Speak thou & tell me plain,
If I fare forth to Hunnish land,
Shall I come home again? "
" Now harken, Høgni Gjúkason,
For this I tell thee plain,
They that fare forth to Hunnish land
Will ne'er return again.
It was Høgni Gjúkason .
That drew his brand so bnght;
Body from head he sundered,
So strongly did he smite.
The blood-stained head he's taken,
And hurled far into the sound;
The body he threw thereafter,
And both sank down to ground.
" Now lie thou there, thou leasing tongue,
The deep blue sea within!
I trow, an I ride to Hunnish realm,
Great honour I shall win. "

It was Høgni Gjúkason
That rode along the strand,
& there he met a Merman bold
All on the snow-white sand.
Now hail, all hail, my Merman bold!
Speak, for I fain would learn,
If I may ride to Hunnish realm,
& whole & hale return? "
Now harken, Høgni Gjúkason,
To what thou fain wouldst learn,
Well mayst thou ride to Hunnish realm.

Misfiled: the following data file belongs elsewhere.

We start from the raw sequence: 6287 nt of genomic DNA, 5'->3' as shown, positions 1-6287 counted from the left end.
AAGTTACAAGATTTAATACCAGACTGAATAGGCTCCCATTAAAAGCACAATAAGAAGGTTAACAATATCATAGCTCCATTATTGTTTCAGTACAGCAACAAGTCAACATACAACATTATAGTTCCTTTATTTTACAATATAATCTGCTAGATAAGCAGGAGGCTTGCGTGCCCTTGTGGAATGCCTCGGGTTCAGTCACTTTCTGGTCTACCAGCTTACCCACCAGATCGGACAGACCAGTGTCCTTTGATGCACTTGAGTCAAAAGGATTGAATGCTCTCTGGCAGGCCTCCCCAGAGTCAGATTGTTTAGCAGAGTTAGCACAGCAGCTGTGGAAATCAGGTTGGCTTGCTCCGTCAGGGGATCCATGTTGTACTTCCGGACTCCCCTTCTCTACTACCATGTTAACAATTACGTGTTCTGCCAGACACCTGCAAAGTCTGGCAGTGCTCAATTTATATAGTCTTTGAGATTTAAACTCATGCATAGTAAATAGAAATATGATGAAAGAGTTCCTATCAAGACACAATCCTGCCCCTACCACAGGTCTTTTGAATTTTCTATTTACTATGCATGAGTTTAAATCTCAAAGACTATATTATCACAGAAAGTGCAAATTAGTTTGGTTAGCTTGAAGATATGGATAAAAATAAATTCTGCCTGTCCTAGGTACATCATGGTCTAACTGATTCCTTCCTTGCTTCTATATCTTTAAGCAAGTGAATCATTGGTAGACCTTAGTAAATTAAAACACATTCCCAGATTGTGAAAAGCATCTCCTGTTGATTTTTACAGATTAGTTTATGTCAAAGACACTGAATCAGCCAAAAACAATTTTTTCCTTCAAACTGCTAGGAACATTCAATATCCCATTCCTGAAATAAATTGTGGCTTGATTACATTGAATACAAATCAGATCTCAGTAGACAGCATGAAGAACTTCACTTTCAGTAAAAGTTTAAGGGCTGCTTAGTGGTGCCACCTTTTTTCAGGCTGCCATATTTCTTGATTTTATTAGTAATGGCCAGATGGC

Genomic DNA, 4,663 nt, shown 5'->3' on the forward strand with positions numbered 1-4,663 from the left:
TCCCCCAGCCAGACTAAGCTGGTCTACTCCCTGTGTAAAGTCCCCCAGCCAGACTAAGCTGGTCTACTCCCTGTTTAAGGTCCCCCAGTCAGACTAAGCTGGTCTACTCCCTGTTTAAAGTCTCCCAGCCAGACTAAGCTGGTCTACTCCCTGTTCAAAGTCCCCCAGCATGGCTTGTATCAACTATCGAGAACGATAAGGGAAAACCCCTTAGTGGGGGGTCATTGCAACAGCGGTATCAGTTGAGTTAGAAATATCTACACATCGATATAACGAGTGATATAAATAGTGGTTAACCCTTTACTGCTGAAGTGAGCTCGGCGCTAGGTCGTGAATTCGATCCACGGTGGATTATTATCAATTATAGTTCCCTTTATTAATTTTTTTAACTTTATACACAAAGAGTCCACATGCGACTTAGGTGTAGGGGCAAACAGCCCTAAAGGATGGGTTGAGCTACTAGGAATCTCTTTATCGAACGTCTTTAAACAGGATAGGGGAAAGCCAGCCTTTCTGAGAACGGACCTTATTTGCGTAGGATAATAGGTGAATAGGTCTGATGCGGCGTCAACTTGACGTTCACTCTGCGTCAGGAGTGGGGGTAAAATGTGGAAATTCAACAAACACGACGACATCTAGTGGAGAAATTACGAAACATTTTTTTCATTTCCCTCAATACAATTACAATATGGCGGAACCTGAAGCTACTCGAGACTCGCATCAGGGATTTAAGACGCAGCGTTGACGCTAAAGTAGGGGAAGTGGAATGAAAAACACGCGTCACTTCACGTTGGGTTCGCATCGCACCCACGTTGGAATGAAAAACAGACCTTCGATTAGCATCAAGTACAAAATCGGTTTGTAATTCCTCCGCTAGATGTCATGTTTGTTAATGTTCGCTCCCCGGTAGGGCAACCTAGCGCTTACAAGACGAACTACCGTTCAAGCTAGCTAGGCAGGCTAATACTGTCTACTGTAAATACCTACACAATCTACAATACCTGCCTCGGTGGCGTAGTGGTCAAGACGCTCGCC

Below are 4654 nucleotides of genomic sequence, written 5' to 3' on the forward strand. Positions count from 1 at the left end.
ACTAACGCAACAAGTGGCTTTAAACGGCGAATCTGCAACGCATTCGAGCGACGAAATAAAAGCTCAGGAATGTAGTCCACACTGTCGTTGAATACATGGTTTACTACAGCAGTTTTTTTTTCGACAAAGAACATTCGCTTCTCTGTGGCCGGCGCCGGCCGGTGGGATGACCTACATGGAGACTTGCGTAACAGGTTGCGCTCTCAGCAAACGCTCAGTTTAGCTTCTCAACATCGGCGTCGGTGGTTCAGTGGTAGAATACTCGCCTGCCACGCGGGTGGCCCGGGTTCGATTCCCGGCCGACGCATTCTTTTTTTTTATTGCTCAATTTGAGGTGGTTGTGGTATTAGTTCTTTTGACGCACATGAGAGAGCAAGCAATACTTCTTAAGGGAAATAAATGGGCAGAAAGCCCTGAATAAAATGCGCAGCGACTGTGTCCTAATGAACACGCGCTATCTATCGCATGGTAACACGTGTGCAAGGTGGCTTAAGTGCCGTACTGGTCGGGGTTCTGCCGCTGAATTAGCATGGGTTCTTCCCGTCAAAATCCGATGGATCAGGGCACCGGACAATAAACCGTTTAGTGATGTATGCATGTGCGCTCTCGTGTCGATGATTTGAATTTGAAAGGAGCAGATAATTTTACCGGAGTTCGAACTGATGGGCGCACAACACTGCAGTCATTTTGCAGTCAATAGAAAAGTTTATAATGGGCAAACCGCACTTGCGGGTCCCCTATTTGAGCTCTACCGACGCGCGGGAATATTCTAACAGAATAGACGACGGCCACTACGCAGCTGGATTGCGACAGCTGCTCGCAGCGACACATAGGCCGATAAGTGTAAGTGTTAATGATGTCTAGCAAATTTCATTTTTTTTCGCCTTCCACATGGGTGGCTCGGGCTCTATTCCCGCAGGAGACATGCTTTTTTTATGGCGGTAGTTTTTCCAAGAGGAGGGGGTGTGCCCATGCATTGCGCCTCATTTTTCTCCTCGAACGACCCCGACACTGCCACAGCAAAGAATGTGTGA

& whole & hale return! "
Oh Høgni hoisted sail on mast,
& sped away from shore,
& weeping went Queen Grimhild
Homeward to Gjúki's door.
Weeping right sore, Queen Grimhild
Turned back to Gjúki's garth:
No more, no more, dear sons o' mine,
We meet on Middle Earth! "
Up & spake Queen Grimhild
That saw her sons depart:
" Right well I know that my daughter
Brews evil in her heart! "
Now when they sailed in midmost sea
So wild the wind did blow,
That Høgni took to him oars of iron,
& bent himself to row.
The while in King Artala's hall
They tell these tidings new:
Behold a ship far out at sea
With sails o' the gold & blue! "
Up & spake Queen Gudrun
Whose garb with gold did shine:
" 'Tis my brethren Gunnar & Høgni,